The ESA’s Colloquium 2022 is underway!
The focus of this conference is to showcase the breadth and depth of scholarship being conducted in the department and to allow students an opportunity to showcase their work. This year, four talented undergraduate students have been selected to present their own research alongside our talented faculty guest, Dr. Britton.
Our student presenters this year are Haylee Kopfensteiner, Aimee Koristka, Colby Payne, and Macy Quigg. Find more information about the panelists below!
The event will be held on Friday, March 11th from 4-6 PM in the IKB Dodson room. Please fill out this RSVP form if you are planning on attending. We have limited space, so be sure to sign up quickly! The form is for us to better gauge the number of guests.
If you are interested but are unable to attend, a zoom link (as with all other details) is provided below so you can attend virtually.
We look forward to seeing you there,
Time: 4:00pm – 6:30 PM PST
Date: Thursday, March 11th
Location: The Dodson Room (in Irving K. Barber Learning Centre) and Zoom
UBC English Students’ Association is inviting you to a scheduled Zoom meeting.
Topic: The 8th Annual ESA Colloquium
Time: Mar 11, 2022 04:00 PM Vancouver
Join Zoom Meeting
Meeting ID: 870 7913 1044
Macy Quigg: “’Tis mine, and I will have it’: Interrogating Human Rationality and Authority in The Merchant of Venice”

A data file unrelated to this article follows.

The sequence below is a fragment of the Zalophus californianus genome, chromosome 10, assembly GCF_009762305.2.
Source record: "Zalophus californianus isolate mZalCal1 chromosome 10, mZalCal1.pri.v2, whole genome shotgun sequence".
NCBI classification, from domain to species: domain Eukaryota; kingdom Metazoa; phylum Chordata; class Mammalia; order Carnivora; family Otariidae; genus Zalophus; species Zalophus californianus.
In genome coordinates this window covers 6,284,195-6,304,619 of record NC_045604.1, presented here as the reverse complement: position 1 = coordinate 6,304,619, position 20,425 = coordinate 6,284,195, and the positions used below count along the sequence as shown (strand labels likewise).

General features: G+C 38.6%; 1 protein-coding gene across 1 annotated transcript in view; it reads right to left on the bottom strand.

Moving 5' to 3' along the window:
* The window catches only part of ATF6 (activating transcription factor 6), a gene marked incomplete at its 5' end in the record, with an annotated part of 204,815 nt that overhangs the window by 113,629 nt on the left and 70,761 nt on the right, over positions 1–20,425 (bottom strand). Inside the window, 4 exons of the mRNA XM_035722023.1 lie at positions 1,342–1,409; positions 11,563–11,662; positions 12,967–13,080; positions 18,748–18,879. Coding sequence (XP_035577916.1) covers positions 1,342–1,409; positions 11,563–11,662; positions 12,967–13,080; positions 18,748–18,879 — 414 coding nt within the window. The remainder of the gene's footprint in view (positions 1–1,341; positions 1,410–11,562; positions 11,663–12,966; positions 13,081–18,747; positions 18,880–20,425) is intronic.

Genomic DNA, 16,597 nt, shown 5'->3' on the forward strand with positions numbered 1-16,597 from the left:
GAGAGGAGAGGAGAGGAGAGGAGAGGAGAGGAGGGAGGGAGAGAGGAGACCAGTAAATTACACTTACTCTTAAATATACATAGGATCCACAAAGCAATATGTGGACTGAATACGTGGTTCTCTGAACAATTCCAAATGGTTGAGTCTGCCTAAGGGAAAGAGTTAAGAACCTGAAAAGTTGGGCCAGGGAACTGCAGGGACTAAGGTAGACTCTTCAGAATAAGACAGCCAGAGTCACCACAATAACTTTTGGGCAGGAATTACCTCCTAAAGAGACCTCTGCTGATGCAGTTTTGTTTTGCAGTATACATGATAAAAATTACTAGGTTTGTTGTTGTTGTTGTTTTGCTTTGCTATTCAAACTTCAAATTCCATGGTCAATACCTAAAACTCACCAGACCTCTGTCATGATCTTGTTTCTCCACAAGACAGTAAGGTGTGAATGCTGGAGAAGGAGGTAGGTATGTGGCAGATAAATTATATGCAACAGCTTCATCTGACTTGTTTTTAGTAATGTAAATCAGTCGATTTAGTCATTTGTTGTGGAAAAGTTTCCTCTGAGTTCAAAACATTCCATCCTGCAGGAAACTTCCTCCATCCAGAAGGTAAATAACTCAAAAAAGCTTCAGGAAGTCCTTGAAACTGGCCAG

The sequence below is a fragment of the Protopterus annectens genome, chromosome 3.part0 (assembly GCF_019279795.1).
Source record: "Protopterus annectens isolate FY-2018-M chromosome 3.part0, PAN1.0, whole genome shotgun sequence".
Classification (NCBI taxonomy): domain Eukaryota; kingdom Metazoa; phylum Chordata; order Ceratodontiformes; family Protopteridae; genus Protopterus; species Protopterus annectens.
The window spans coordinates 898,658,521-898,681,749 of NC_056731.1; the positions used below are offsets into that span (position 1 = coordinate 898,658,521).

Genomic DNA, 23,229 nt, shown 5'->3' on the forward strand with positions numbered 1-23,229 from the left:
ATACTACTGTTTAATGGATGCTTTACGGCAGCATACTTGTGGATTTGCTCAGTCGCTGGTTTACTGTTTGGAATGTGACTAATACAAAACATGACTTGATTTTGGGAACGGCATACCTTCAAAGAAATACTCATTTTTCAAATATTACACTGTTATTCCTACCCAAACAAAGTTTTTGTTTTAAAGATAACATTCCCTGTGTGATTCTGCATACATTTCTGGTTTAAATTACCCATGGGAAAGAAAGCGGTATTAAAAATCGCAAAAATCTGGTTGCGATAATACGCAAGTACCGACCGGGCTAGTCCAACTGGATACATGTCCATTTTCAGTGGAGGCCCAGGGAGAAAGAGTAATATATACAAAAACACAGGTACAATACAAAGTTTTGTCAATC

Throughout Shakespeare’s The Merchant of Venice, Shylock is likened to animals by the characters around him. This dehumanizing abuse reflects the dominant belief in Early Modern England that animals were fundamentally different from humans, both because only humans possessed the faculty of reason and because humans were ordained by God to have dominion over animals. Shylock’s categorization as an animal labels him as both naturally inferior and irrationally cruel, but rather than trying to argue for his humanity with reason, Shylock leans into cruelty and points out that he is no different from the Christian Venetians in doing so. I argue that by refusing to use reason when he attempts to claim Antonio’s pound of flesh in the trial scene, Shylock shows that human dominance over animals, as well as Christian dominance over Jews, is based more in an arbitrary might-makes-right system of morality than in anything rational.